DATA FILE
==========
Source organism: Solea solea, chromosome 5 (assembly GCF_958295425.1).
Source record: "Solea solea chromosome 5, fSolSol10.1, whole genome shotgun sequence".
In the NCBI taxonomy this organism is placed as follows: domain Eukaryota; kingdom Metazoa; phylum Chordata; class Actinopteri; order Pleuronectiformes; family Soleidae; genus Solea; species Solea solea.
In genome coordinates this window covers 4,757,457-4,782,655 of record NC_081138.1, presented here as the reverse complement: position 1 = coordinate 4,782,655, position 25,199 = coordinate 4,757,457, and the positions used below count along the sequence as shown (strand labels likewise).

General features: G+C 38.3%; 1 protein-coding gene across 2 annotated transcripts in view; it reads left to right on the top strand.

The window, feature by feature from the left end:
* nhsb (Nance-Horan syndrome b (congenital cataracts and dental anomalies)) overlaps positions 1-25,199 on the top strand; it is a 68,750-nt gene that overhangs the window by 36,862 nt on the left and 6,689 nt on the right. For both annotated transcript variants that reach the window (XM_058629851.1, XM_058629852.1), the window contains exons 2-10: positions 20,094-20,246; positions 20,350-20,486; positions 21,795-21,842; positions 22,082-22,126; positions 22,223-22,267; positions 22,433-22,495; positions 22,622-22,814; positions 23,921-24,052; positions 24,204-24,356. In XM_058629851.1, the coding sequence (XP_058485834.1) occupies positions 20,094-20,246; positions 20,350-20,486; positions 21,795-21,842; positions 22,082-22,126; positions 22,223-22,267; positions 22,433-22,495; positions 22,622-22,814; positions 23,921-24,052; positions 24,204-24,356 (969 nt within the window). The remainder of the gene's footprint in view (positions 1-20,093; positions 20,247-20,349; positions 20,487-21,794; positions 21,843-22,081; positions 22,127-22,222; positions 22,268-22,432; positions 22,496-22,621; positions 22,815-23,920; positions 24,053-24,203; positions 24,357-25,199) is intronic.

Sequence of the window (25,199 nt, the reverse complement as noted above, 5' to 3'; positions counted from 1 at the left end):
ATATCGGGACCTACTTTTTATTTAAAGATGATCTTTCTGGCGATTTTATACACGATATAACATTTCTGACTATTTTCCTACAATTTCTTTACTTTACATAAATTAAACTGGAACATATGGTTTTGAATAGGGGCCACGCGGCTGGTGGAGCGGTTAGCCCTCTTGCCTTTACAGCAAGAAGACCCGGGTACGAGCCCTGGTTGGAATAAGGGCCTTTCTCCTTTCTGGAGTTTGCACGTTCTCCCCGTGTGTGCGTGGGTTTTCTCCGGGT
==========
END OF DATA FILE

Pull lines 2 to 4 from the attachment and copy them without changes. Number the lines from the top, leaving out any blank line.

Source record: "Solea solea chromosome 5, fSolSol10.1, whole genome shotgun sequence".
In the NCBI taxonomy this organism is placed as follows: domain Eukaryota; kingdom Metazoa; phylum Chordata; class Actinopteri; order Pleuronectiformes; family Soleidae; genus Solea; species Solea solea.
In genome coordinates this window covers 4,757,457-4,782,655 of record NC_081138.1, presented here as the reverse complement: position 1 = coordinate 4,782,655, position 25,199 = coordinate 4,757,457, and the positions used below count along the sequence as shown (strand labels likewise).